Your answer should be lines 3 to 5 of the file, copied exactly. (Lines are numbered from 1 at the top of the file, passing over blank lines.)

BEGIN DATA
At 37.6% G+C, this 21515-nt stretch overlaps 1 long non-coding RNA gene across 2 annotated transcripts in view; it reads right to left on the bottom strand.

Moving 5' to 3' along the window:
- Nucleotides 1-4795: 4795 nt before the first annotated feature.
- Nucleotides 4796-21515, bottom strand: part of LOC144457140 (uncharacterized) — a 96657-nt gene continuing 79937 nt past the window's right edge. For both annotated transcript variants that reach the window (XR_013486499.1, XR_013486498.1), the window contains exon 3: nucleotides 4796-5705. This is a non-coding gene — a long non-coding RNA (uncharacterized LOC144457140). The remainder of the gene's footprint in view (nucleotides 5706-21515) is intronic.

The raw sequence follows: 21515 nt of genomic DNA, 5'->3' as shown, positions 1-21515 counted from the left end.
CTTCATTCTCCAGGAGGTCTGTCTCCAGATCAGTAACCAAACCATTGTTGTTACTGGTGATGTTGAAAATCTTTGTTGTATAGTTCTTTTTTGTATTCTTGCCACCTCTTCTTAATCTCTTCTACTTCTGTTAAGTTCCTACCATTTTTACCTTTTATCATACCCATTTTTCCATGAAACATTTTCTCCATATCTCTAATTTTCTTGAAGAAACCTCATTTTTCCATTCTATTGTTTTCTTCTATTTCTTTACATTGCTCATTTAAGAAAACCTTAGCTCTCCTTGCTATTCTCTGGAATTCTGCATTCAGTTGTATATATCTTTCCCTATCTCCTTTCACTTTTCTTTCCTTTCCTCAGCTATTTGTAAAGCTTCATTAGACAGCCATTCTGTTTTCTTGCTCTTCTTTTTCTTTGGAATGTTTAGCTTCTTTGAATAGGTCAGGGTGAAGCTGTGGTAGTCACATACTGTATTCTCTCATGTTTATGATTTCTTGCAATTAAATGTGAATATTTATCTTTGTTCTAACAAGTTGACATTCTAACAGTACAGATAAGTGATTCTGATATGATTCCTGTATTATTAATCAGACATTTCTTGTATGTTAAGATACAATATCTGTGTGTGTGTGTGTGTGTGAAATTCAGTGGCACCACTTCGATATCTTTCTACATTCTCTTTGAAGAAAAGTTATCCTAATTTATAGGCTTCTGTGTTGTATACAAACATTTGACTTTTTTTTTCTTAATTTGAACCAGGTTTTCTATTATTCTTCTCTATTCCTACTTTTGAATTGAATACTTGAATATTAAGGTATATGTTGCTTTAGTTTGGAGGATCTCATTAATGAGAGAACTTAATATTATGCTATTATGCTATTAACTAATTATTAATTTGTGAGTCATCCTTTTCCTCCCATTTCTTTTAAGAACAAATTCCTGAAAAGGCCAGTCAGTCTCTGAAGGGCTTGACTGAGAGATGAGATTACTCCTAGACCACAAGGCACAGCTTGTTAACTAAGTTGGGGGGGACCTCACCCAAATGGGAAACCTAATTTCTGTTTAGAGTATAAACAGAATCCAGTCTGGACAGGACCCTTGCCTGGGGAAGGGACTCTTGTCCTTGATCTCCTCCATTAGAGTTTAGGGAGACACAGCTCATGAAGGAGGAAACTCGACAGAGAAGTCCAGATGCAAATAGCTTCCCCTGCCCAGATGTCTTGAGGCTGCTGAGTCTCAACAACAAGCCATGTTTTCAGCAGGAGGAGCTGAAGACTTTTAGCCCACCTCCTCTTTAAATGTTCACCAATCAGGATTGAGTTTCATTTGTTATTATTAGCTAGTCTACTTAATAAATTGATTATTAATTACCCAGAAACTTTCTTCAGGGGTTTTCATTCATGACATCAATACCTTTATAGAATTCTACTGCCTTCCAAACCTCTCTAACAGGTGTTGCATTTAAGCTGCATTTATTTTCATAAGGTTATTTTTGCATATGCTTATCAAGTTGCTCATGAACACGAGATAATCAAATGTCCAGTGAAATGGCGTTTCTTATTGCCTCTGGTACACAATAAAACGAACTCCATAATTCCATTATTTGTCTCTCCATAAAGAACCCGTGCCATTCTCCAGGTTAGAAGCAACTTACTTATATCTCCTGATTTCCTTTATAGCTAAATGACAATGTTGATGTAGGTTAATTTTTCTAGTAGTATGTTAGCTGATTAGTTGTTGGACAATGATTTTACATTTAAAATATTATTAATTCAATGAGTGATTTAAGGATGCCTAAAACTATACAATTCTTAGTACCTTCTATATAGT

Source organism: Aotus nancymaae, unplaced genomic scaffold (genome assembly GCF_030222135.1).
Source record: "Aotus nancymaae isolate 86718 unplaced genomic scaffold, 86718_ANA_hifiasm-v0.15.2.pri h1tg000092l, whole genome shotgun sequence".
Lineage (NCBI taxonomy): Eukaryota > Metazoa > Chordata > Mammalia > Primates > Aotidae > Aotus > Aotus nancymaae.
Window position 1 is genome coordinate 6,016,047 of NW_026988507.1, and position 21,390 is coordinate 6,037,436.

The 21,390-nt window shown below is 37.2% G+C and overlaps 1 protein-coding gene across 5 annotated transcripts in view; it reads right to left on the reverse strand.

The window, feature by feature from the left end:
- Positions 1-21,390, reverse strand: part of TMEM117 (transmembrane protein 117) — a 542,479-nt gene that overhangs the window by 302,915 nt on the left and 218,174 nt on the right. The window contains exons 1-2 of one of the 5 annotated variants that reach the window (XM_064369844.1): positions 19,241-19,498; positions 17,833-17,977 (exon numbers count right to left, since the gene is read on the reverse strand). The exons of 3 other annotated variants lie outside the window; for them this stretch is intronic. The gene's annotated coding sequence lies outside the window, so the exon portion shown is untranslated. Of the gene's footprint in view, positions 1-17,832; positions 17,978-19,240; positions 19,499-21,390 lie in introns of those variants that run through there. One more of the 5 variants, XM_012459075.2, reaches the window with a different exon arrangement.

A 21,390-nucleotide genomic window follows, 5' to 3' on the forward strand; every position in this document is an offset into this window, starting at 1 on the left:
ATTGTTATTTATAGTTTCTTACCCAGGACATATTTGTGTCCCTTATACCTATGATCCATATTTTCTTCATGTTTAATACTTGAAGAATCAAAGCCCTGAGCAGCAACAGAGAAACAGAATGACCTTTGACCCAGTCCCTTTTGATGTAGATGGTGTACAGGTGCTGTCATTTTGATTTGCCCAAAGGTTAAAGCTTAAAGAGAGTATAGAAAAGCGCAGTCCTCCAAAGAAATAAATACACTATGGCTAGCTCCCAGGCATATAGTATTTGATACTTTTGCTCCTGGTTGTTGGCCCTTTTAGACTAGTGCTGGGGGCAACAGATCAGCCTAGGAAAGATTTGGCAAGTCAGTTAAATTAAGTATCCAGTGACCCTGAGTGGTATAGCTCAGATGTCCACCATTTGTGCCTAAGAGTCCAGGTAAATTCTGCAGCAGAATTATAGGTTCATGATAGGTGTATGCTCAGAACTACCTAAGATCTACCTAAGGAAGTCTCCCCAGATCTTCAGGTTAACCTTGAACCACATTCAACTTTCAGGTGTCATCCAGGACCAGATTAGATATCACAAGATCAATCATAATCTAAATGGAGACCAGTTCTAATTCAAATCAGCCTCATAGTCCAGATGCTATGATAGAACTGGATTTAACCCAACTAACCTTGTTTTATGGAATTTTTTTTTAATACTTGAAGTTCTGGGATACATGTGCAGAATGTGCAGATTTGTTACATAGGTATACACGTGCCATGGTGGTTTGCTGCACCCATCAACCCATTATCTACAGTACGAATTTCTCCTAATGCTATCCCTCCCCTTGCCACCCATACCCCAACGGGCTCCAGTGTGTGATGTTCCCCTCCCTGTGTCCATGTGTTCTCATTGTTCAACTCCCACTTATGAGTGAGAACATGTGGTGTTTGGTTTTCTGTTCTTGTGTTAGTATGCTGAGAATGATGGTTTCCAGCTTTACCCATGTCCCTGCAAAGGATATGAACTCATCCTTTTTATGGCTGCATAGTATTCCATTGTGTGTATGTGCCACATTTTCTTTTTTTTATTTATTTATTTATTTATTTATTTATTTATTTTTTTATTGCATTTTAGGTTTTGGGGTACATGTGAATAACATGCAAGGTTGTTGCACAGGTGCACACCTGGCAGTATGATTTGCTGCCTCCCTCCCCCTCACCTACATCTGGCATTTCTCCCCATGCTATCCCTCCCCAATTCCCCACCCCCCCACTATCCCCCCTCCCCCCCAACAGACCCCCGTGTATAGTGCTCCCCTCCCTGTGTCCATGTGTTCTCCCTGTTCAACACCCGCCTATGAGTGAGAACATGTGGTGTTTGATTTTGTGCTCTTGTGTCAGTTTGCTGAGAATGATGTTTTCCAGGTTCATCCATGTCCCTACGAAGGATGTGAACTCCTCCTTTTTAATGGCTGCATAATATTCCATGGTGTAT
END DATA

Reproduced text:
- Nucleotides 1-4795: 4795 nt before the first annotated feature.
- Nucleotides 4796-21515, bottom strand: part of LOC144457140 (uncharacterized) — a 96657-nt gene continuing 79937 nt past the window's right edge. For both annotated transcript variants that reach the window (XR_013486499.1, XR_013486498.1), the window contains exon 3: nucleotides 4796-5705. This is a non-coding gene — a long non-coding RNA (uncharacterized LOC144457140). The remainder of the gene's footprint in view (nucleotides 5706-21515) is intronic.

The raw sequence follows: 21515 nt of genomic DNA, 5'->3' as shown, positions 1-21515 counted from the left end.